Looking back, she said, “We went through a period, what I would call early settlers, where we had to figure out how to fit in and settle down.”

The devotee of Ganesha (a Hindu god) overcame these initial challenges with aplomb and remained true to her values ​​and social moorings. “As a vegetarian, I didn’t even know what a pizza was. At that time, as you know, there was no pizza in India. I have never eaten cheese in my life. Everything was new. It was exciting to discover layers of complexities in American society and to learn about them. At the same time, it was a challenge,” she said.

A dream race

She worked for PepsiCo for 24 long years, including 12 at the top.

According to a study by Equilar, a trusted source of corporate leadership data, his tenure in the executive role lasted seven years longer than the average CEO tenure at large corporations.

What was the secret behind such a long and successful run?

“Rather than thinking of a 12-year term, I see it as two six-year terms. Because in the first six years there was a (global) financial crisis. I spent that time transforming and remaking PepsiCo, and the next six years were all about reaping the benefits. So even though it was a big 12-year term, when I think about it, it’s two six-year terms. Maybe that’s why it was possible to run the company for 12 years,” she said.

Far from the spotlight

On October 3, 2018, she stepped down as CEO of PepsiCo and remained chairman of the board until early 2019.

It’s been three years since she’s been in the spotlight. After stepping into the sunset in 2019, what does a day in the life of this powerful woman look like now?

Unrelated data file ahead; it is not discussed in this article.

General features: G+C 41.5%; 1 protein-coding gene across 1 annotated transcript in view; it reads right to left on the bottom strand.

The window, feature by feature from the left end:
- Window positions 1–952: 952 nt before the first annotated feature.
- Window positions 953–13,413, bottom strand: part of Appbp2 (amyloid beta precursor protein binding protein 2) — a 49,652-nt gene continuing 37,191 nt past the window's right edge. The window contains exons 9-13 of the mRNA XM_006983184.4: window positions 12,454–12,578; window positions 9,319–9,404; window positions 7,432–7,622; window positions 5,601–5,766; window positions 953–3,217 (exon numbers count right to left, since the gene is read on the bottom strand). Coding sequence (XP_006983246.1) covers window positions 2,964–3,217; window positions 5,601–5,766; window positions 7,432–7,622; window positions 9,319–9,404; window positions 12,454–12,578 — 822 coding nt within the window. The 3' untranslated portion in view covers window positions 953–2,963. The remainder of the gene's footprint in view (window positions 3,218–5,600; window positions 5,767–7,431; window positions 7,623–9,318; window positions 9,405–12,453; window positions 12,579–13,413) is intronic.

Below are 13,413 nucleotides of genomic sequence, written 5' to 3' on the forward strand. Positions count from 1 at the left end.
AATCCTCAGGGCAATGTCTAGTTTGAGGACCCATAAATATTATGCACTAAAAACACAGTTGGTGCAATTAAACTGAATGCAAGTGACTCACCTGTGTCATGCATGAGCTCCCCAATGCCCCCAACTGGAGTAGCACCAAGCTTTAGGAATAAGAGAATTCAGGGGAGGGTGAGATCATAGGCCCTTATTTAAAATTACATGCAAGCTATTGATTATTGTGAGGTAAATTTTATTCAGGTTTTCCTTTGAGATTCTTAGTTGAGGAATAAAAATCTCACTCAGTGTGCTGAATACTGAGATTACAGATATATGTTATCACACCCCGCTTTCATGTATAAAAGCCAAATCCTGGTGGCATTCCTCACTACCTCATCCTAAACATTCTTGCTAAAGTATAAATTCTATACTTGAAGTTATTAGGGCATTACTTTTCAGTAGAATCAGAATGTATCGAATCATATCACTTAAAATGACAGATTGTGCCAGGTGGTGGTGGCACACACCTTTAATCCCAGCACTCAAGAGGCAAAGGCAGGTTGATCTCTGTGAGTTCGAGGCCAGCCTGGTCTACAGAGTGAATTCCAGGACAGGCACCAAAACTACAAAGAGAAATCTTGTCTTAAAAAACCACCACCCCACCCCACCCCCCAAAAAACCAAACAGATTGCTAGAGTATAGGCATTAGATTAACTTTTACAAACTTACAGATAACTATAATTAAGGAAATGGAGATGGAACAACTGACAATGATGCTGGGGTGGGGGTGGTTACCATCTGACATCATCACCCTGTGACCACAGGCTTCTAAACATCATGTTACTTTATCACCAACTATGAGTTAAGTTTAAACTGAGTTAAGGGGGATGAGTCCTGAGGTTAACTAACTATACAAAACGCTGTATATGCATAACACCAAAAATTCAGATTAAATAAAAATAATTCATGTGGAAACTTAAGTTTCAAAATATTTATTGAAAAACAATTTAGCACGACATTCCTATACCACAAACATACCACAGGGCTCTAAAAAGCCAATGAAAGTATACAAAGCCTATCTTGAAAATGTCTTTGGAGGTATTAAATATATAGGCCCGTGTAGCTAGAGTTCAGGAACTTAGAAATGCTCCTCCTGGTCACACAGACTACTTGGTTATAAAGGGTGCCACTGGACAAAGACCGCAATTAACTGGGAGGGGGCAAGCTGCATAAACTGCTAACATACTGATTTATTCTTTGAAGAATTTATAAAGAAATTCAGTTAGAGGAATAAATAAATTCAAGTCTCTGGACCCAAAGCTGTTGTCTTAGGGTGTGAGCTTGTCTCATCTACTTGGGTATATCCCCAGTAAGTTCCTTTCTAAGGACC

“As CEO, your life is scheduled, almost a year or two in advance. For example, where you would be in a year, 80% of your schedule is fixed and someone is always moving you from place to place. Everything is so regimented and you are expected to do certain things as CEO,” she said.

“And now I’m my own boss. I’m busier than I was with PepsiCo. But I can switch off if I want. I got into a wide variety of interests, unlike my time at PepsiCo where I had to focus on the company and its quarterly results. I have more freedom, and theoretically, more free time. But I fill my free time with more interesting things to do. It’s definitely more exciting,” she added.

‘Less is more’

Nooyi married Raj K Nooyi – who was the acting CEO of Plan International and the retired Vice President and Global Director of the Supply Chain Management Center of Excellence, Tata Consultancy Services (TCS) – in 1980. They have two daughters, Preetha and Tara.

For more than 30 years now, she has lived in the same house in Greenwich, Connecticut. “Less is more” seems to be his mantra.